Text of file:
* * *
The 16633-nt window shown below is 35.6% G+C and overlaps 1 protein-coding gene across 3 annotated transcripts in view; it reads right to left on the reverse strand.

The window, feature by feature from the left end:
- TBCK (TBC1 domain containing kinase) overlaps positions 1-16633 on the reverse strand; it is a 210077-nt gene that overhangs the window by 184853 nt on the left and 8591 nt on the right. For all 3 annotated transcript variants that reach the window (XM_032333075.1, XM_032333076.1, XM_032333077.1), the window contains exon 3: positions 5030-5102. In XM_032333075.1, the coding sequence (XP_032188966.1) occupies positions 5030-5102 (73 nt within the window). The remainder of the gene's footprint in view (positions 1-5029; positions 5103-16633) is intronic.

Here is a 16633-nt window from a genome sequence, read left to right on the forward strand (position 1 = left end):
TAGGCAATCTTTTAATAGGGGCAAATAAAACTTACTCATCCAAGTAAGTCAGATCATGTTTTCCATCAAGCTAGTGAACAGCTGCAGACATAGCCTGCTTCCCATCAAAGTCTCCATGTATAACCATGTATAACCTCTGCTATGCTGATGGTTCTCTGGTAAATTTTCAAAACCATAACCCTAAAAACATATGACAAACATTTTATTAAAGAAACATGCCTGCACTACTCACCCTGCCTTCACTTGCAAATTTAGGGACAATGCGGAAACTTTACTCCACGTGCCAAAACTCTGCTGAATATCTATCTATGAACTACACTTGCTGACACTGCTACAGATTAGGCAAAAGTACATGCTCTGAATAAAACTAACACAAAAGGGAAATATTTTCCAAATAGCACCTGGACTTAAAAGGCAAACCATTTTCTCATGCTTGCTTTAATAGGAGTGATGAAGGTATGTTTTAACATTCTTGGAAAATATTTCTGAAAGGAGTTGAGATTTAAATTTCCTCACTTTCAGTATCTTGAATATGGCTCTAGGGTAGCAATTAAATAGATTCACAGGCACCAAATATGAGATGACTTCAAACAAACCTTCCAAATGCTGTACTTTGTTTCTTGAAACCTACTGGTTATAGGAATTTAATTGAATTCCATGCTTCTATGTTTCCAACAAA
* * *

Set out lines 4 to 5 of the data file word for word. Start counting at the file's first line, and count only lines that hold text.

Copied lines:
Here is a 16633-nt window from a genome sequence, read left to right on the forward strand (position 1 = left end):
TAGGCAATCTTTTAATAGGGGCAAATAAAACTTACTCATCCAAGTAAGTCAGATCATGTTTTCCATCAAGCTAGTGAACAGCTGCAGACATAGCCTGCTTCCCATCAAAGTCTCCATGTATAACCATGTATAACCTCTGCTATGCTGATGGTTCTCTGGTAAATTTTCAAAACCATAACCCTAAAAACATATGACAAACATTTTATTAAAGAAACATGCCTGCACTACTCACCCTGCCTTCACTTGCAAATTTAGGGACAATGCGGAAACTTTACTCCACGTGCCAAAACTCTGCTGAATATCTATCTATGAACTACACTTGCTGACACTGCTACAGATTAGGCAAAAGTACATGCTCTGAATAAAACTAACACAAAAGGGAAATATTTTCCAAATAGCACCTGGACTTAAAAGGCAAACCATTTTCTCATGCTTGCTTTAATAGGAGTGATGAAGGTATGTTTTAACATTCTTGGAAAATATTTCTGAAAGGAGTTGAGATTTAAATTTCCTCACTTTCAGTATCTTGAATATGGCTCTAGGGTAGCAATTAAATAGATTCACAGGCACCAAATATGAGATGACTTCAAACAAACCTTCCAAATGCTGTACTTTGTTTCTTGAAACCTACTGGTTATAGGAATTTAATTGAATTCCATGCTTCTATGTTTCCAACAAA